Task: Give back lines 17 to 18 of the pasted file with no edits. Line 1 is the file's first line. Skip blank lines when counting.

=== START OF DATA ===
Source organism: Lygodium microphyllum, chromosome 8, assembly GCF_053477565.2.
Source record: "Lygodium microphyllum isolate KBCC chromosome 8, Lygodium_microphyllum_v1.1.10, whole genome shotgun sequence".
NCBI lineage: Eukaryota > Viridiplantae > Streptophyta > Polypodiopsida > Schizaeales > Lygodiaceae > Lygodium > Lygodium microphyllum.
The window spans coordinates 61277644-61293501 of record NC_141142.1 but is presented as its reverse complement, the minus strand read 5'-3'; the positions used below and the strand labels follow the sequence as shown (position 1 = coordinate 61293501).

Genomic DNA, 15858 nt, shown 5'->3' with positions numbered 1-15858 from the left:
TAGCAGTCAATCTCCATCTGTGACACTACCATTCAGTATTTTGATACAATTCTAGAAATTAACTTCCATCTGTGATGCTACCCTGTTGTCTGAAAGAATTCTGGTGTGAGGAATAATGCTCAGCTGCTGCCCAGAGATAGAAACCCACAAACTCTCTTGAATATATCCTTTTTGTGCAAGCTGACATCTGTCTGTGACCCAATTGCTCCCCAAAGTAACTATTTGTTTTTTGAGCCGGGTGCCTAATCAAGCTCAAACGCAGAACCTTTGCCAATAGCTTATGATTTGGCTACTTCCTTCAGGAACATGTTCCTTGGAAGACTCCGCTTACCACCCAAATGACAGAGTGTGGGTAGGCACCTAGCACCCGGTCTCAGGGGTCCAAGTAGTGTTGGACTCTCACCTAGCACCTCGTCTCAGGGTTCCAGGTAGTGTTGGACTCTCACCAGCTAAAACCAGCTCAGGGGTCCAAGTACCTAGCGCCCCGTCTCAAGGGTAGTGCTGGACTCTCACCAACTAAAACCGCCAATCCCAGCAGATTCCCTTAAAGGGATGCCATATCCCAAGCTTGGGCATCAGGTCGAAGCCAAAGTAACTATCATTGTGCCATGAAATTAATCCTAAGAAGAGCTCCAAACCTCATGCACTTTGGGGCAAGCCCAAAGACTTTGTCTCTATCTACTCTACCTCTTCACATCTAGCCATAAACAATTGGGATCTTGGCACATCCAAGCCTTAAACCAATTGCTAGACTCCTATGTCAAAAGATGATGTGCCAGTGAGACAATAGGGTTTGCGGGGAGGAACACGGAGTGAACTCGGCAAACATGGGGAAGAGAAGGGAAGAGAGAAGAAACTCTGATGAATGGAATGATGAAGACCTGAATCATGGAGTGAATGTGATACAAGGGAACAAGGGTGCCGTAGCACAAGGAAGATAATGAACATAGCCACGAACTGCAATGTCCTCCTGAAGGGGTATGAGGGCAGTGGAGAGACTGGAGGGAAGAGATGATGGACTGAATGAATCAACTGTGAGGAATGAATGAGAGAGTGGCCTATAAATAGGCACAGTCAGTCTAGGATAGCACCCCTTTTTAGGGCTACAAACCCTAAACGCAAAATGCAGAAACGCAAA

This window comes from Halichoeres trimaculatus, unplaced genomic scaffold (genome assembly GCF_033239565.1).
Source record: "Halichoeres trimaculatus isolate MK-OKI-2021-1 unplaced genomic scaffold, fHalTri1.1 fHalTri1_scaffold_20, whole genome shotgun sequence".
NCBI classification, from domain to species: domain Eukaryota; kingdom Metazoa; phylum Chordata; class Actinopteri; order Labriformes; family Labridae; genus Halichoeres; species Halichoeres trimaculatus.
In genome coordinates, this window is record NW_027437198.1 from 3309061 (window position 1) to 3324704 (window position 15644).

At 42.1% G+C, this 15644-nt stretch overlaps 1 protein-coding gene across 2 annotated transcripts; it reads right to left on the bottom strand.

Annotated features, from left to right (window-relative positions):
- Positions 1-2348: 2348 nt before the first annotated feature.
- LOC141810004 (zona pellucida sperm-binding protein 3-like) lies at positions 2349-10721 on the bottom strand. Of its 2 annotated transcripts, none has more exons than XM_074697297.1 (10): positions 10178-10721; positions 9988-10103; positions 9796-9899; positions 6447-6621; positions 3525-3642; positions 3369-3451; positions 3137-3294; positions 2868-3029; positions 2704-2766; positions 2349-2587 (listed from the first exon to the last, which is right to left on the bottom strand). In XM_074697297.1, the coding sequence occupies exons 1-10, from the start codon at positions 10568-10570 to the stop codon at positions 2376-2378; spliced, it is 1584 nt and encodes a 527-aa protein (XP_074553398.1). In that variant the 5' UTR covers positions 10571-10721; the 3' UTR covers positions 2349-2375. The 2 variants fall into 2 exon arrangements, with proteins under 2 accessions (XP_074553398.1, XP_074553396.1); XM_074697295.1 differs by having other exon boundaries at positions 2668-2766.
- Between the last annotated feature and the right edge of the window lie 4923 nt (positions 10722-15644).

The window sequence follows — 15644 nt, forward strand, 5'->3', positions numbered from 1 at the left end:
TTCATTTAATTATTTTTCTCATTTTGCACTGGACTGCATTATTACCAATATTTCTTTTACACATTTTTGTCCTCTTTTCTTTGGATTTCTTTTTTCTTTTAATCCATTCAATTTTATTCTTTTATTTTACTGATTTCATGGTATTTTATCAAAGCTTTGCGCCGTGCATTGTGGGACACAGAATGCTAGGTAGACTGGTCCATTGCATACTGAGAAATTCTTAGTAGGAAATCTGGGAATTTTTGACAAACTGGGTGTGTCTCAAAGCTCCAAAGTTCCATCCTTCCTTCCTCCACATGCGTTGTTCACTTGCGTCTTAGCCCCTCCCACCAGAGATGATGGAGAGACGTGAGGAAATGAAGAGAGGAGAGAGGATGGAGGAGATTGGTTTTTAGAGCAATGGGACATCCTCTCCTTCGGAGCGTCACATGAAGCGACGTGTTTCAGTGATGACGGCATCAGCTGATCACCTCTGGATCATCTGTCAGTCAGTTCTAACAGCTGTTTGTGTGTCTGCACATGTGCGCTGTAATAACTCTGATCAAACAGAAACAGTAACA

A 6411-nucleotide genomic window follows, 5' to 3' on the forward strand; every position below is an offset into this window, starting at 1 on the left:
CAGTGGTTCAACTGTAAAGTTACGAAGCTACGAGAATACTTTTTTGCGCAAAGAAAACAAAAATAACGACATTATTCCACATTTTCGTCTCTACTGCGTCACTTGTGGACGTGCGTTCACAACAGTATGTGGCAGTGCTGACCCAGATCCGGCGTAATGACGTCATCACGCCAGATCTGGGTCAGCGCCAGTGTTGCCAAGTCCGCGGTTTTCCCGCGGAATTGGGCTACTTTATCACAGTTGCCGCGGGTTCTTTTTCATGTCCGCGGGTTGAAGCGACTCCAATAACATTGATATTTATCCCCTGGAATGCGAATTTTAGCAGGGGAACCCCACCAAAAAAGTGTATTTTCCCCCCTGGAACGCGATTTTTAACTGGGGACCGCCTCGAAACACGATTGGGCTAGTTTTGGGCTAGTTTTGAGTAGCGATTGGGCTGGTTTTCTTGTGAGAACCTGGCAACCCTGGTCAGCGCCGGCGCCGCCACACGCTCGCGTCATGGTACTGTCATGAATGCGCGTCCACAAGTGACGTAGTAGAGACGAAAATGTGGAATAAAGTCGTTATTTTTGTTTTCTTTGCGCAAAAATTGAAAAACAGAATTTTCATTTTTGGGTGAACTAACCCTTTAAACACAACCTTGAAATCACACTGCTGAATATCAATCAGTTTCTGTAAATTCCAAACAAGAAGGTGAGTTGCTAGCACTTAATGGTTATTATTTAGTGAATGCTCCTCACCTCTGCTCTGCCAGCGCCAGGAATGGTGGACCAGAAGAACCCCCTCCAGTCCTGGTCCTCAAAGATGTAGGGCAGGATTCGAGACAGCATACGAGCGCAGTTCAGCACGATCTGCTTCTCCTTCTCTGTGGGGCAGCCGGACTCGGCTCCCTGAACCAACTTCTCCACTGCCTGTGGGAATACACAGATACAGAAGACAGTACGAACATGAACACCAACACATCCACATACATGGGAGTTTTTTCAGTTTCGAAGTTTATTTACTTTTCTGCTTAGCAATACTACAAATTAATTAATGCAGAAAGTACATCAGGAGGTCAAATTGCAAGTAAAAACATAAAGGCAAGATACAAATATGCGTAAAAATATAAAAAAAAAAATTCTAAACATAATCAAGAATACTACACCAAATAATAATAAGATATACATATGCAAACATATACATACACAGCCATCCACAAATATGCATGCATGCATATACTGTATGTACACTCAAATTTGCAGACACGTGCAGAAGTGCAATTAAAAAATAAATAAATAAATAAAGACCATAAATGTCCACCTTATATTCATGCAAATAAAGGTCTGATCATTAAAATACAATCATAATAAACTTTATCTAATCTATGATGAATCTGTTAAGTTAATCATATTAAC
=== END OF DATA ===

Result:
TTCATTTAATTATTTTTCTCATTTTGCACTGGACTGCATTATTACCAATATTTCTTTTACACATTTTTGTCCTCTTTTCTTTGGATTTCTTTTTTCTTTTAATCCATTCAATTTTATTCTTTTATTTTACTGATTTCATGGTATTTTATCAAAGCTTTGCGCCGTGCATTGTGGGACACAGAATGCTAGGTAGACTGGTCCATTGCATACTGAGAAATTCTTAGTAGGAAATCTGGGAATTTTTGACAAACTGGGTGTGTCTCAAAGCTCCAAAGTTCCATCCTTCCTTCCTCCACATGCGTTGTTCACTTGCGTCTTAGCCCCTCCCACCAGAGATGATGGAGAGACGTGAGGAAATGAAGAGAGGAGAGAGGATGGAGGAGATTGGTTTTTAGAGCAATGGGACATCCTCTCCTTCGGAGCGTCACATGAAGCGACGTGTTTCAGTGATGACGGCATCAGCTGATCACCTCTGGATCATCTGTCAGTCAGTTCTAACAGCTGTTTGTGTGTCTGCACATGTGCGCTGTAATAACTCTGATCAAACAGAAACAGTAACA

A 6411-nucleotide genomic window follows, 5' to 3' on the forward strand; every position below is an offset into this window, starting at 1 on the left: